Program of Study
Please note: the Ph.D in Literature Program at the University of Notre Dame is no longer admitting new students.
Credit and Area Requirements
The program requires its students to complete a minimum of 51 credit hours from regular graduate courses. Students who have obtained credits for graduate courses taken after their undergraduate degree and prior to entering the program may be allowed to transfer a maximum of 6 credit hours. Students who have completed an M.A. before entering the program may be allowed to transfer a maximum of 24 credit hours. The transfer of credit hours is not automatic and requires the approval of the program director and the Graduate School.
During their first three semesters students are required to take the program’s two basic courses: (a) the course in literary and critical theory and (b) a course in literature that exemplifies transnational and/or interdisciplinary approaches to literary studies. Courses that fulfill the latter requirement will be defined by the program director.
Every student in the PhD in Literature program must be registered for a minimum of nine credits per semester. During the period of coursework (the first three to five semesters), these credits should be content-oriented courses that will fulfill requirements or serve to meet a programmatic need of the student.
Primary field and related fields may be organized around periods (e.g., late antiquity, medieval, Renaissance, Enlightenment, fin de siècle, etc.); around genres (e.g., epic, tragedy, comedy, the ancient and/or modern novel, etc.); around literary movements (e.g., modernism, symbolism, the avant-garde, etc.); or around languages (e.g., ancient Greek, Latin, French, Spanish, German, Italian, etc.).
All students are also required to take two courses in disciplines other than literature, such as philosophy and theology, which enable them to understand the historical disciplines that have shaped the way we talk and think about literature.
Additionally, students are required to fulfill three credits in the area of professional development. In the first year, students will enroll in the course “Learning the Profession” (LTP). Students may opt to take this course on an S/U basis, in which case the credits earned will not count towards the 51 credits of coursework required by the program. The content of this course will include preparation for entering professions in academia and will also discuss other career options. This course will also provide a forum for students entering the job market to practice their job talk and other critical skills.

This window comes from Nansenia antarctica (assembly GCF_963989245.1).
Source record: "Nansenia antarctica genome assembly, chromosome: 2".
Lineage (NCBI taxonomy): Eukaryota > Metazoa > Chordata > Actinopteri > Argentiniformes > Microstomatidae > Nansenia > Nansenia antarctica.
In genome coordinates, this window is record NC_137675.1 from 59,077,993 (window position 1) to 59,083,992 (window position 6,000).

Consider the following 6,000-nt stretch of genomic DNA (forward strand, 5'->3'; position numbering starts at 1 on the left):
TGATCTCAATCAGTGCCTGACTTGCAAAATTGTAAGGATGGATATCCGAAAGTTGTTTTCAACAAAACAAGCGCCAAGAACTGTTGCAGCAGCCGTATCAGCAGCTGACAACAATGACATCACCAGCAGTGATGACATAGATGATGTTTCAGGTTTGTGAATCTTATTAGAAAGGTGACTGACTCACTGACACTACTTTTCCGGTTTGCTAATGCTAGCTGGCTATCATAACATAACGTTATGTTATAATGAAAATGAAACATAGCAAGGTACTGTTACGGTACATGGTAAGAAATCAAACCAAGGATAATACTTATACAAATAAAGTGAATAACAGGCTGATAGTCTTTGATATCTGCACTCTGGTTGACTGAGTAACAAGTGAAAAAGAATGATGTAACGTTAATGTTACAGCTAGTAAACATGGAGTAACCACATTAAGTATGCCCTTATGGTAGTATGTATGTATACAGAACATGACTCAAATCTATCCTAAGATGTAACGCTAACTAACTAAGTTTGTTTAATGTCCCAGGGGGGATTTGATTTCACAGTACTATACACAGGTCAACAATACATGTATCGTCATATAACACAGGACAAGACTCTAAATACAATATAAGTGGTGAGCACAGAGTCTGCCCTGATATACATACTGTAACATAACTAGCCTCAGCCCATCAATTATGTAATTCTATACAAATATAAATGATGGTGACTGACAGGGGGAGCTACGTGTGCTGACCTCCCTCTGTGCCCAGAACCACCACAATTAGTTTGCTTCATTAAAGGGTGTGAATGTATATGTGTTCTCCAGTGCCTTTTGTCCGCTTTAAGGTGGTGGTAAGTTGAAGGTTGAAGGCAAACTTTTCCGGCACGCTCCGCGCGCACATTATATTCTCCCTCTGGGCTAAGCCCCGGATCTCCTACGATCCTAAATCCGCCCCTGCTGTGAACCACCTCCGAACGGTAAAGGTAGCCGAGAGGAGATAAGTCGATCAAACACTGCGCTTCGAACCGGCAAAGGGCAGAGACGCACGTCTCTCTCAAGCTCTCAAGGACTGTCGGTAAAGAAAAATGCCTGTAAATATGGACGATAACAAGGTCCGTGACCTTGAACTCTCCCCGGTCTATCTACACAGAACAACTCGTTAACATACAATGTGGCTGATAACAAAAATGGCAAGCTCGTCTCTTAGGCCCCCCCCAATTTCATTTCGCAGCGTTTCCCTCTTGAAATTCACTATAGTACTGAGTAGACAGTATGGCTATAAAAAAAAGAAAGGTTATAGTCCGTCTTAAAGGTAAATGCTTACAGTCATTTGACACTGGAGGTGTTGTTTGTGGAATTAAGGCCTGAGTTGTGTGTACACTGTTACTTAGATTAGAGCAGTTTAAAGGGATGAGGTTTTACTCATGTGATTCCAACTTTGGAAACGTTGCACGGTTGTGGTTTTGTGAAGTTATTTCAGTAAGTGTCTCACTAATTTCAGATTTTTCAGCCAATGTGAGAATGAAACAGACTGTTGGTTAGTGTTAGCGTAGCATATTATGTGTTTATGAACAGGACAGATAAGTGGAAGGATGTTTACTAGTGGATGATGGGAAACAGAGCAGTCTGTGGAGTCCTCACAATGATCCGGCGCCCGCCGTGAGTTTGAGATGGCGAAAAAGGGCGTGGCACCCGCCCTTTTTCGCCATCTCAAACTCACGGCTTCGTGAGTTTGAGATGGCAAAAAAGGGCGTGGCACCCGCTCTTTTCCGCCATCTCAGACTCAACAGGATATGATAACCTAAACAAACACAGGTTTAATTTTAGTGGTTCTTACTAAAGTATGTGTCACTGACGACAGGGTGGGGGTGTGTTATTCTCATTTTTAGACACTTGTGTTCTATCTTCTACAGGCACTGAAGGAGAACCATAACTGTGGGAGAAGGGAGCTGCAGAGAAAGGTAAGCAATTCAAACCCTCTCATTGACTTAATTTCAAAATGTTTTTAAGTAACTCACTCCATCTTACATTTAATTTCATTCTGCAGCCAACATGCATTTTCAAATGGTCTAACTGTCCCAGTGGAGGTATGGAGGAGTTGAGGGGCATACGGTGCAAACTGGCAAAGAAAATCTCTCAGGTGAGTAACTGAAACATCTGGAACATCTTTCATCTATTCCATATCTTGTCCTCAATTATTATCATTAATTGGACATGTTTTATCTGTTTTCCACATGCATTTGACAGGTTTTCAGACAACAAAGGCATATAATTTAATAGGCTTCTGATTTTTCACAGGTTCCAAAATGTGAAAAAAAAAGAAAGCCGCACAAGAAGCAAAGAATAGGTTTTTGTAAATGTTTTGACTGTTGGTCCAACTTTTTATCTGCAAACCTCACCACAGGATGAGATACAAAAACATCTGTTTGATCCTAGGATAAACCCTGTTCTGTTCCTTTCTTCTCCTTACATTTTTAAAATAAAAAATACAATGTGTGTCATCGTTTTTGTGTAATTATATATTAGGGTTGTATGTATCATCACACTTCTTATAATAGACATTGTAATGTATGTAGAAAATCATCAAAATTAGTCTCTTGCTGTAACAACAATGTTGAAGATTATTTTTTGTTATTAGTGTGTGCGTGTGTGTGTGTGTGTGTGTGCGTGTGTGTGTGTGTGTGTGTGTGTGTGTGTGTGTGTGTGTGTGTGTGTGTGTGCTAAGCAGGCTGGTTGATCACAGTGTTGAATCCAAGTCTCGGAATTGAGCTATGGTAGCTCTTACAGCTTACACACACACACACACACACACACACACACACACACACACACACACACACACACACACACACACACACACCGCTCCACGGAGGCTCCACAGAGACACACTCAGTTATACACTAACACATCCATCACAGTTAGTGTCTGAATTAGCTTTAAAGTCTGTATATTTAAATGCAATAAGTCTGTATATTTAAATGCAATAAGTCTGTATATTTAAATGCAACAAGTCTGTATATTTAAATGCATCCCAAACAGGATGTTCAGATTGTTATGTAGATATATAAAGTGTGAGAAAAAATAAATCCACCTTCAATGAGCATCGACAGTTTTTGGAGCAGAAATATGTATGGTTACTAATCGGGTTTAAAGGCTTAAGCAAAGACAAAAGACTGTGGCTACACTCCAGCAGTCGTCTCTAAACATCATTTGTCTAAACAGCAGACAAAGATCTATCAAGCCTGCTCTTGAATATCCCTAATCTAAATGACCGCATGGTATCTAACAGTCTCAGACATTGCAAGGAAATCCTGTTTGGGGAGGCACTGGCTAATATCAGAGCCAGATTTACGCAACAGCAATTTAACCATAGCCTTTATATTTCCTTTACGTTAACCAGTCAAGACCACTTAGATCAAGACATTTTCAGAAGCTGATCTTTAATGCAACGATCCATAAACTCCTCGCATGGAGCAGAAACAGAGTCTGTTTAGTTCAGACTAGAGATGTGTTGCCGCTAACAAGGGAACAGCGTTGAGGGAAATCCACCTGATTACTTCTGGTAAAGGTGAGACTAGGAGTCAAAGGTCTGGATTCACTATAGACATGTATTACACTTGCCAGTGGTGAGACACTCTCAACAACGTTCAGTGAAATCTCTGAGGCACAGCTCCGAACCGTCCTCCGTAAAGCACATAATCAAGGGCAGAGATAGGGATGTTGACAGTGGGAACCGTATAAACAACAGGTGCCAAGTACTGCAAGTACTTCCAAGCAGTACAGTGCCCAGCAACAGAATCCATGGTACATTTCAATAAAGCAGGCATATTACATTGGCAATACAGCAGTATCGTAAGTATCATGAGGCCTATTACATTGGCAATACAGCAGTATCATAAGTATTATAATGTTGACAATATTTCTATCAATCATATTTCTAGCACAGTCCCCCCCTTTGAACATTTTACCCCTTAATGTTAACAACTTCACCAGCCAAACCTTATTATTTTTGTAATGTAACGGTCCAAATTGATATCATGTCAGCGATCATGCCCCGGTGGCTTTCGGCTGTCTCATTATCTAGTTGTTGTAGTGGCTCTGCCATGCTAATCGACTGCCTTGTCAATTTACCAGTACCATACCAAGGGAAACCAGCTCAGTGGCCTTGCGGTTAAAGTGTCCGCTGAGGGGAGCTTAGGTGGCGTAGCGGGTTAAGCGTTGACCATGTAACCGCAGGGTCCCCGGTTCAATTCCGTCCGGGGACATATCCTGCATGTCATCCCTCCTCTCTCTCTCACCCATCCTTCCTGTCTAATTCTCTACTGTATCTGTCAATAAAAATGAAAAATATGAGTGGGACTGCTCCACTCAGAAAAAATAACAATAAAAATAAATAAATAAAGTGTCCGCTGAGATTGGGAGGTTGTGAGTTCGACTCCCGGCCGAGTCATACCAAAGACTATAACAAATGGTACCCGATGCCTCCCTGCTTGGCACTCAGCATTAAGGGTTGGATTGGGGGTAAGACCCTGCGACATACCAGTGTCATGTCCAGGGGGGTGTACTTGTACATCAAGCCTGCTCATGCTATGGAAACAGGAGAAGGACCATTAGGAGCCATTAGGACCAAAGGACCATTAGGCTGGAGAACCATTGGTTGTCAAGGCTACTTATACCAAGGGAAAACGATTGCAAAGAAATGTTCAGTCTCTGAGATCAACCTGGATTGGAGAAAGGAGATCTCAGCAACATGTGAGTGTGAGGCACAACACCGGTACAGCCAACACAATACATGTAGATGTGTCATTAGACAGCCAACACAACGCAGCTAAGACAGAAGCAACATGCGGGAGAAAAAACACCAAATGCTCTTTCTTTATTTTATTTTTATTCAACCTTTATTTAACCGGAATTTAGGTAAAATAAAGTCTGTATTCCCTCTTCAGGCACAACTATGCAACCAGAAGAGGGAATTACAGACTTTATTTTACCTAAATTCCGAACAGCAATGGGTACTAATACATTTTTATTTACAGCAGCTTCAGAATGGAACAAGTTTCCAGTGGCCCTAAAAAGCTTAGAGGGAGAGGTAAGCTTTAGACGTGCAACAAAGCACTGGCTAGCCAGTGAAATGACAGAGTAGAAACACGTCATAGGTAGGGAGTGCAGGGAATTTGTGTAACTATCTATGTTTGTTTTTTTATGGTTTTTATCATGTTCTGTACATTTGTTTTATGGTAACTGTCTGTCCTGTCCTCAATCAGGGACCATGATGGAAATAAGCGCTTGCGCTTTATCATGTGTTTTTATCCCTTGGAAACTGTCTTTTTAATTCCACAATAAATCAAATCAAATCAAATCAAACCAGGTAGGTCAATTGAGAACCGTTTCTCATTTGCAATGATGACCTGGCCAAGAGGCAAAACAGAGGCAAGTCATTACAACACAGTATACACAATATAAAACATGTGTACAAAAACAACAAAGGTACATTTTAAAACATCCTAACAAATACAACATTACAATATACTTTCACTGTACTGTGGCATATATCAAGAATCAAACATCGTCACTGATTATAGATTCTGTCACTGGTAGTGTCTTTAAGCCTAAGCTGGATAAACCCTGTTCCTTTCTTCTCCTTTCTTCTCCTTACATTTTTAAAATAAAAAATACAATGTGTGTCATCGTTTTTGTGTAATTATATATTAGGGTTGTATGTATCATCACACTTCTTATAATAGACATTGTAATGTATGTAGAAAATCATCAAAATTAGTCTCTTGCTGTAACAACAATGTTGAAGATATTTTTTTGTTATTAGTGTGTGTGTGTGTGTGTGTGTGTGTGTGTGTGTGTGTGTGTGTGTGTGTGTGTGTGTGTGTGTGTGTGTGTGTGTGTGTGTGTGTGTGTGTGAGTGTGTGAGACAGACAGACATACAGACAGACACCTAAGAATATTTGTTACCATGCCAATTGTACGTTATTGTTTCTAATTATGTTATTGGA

All students in the Ph.D. in Literature Program are expected to be able to read and conduct research in English and at least two other languages. Any of these languages may be defined as the primary language. If the language of the major area of study is English, then near-native competence must be demonstrated in the secondary languages.
Students are minimally required to demonstrate near-native proficiency in the language of their major area of study and a scholarly reading knowledge in an additional language. The language skills required will vary according to the individualized program of study. Language requirements are designed to provide a rigorous base for in-depth study of two or more literary traditions and to ensure that students will successfully compete for placement in national literature departments as well as interdisciplinary programs.
In most cases, students should be able to demonstrate their language skills at the time of admission to the program. Primary language proficiency must be demonstrated by the beginning of a student’s third semester of residence. Proficiency in an additional language must be demonstrated by the end of the fifth semester of residence.
The Ph.D. Candidacy examination must be successfully completed by no later than the end of the third year—and preferably earlier. It consists of a written and an oral component.
The dissertation proposal must also be submitted and approved before the end of the third year of study, at the very latest.
(Note: This is not the English Ph.D. If you would like to apply to English, please click here.)